Gail Wilensky, the leader of Medicare under President George H.W. Bush, said she doubted Congress would act to “blow it up and start again” because of the effort that was required to pass MACRA with bipartisan support.
“Congress is perfectly capable of ignoring MedPAC’s recommendations,” said Wilensky, who previously chaired MedPAC.
Todd, the MACRA author, also said in an interview that he did not expect Congress to implement any major changes to MACRA. Instead, he expects CMS to continue rolling out tweaks to the program along the lines of those it already has implemented. Coming regulatory changes to MACRA include the alignment of quality measures between hospitals and physicians, a CMS leader announcedin March.
“You’re going to see a lot of that; it’s all moving toward the restoration of the traditional fee-for-service,” Todd said. “We all agree that we want to go to population-based payment, but the measures are not there.”
Wilensky said she expects MIPS implementation to proceed as planned but said Congress could move to implement a “slowdown-halt” in changes to physician rates and reporting requirements for a couple years among those who don’t qualify for APMs.
Meanwhile, the Center for Medicare and Medicaid Innovation could test out MedPAC’s VVP idea, Wilensky said.
“And say, ‘We need to know whether this is actually something that makes sense, and if it does should we put it in place of’” MIPS? Wilensky said.
Meanwhile, the Trump administration already proposed in its FY19 budget to replace physician quality reporting under MIPS with an automated process for awarding bonuses and cuts based on CMS’s evaluation of the physician data it already has.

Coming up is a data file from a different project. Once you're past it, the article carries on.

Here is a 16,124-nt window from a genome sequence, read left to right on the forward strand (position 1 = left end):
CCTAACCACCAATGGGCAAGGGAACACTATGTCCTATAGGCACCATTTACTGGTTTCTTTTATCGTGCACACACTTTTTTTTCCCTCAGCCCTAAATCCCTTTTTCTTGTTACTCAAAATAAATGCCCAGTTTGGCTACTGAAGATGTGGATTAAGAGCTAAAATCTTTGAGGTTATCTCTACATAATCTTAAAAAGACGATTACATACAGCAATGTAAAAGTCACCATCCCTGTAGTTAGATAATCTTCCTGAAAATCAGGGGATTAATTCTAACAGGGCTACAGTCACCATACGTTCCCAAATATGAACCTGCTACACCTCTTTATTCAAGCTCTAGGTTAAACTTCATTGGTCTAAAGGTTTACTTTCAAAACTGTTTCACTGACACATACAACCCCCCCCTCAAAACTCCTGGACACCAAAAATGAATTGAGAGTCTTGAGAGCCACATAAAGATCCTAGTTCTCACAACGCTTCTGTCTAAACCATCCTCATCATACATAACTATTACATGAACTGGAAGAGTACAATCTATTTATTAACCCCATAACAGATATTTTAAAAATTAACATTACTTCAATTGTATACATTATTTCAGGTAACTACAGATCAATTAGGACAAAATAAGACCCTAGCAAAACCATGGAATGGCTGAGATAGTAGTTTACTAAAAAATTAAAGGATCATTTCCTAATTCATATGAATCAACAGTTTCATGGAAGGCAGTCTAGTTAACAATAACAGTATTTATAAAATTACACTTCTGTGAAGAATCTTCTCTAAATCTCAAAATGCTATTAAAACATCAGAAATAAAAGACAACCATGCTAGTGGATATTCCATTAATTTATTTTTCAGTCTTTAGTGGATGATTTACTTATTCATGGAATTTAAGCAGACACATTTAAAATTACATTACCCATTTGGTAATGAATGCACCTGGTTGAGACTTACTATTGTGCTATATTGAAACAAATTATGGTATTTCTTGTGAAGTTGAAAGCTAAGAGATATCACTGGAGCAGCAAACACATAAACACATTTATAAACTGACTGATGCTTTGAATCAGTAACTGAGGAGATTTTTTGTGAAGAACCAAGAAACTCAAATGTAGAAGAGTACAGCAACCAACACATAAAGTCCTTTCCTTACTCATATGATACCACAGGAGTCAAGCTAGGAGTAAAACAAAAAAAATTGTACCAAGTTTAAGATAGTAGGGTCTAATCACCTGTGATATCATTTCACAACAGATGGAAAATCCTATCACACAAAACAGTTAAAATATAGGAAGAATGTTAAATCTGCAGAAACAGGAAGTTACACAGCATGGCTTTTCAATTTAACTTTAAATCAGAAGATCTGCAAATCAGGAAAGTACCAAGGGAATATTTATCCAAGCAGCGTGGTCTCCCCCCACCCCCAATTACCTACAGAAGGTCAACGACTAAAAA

Among physicians looking for alternatives to MIPS, many were hoping that more physician-focused APMs would come from the Physician-Focused Payment Model Technical Advisory Committee (PTAC). The 11-member committee was created to assess physician APMs and recommend models to the secretary of the U.S. Department of Health and Human Services (HHS), but no such models have been launched.
So, far PTAC has reviewed more than 20 APMs and plans to review another 30, said Grace Emerson Terrell, MD, a member of PTAC.
“Many of them, with some work, could be very interesting” APMs, said Emerson Terrell. “I would suggest that some of that work could be advanced far more quickly than perhaps the [administration] wants.”
Robert Berenson, MD, a fellow at the Urban Institute and a member of PTAC, said many of the approaches proposed to that body are not payment models but “enhancements to the Physician Fee Schedule.” Echoing Todd, he said that approach is positive because moving all physicians to APMs “is wishful thinking.”
“You can improve value by those coding changes and the relative value scale,” Berenson said. “I don’t agree that the fee-for-service system has to be dispensed with.”
However, of the new approaches PTAC has recommended to the HHS secretary over the last 14 months, it remained unclear whether any will be implemented, Berenson said.
Wilensky hoped Congress and CMS would dispense with testing more models and have a panel of practicing physicians and policy experts choose the best-performing models from among those that have been tested over the last eight years—such as bundled payments—and implement them throughout Medicare.
“Take the best of the bunch, put it in place, and stop torturing all of the clinicians and hospitals in the country with 15 more experiments,” Wilensky said.
Rich Daly is a senior writer/editor in HFMA’s Washington, D.C., office. Follow Rich on Twitter: @rdalyhealthcare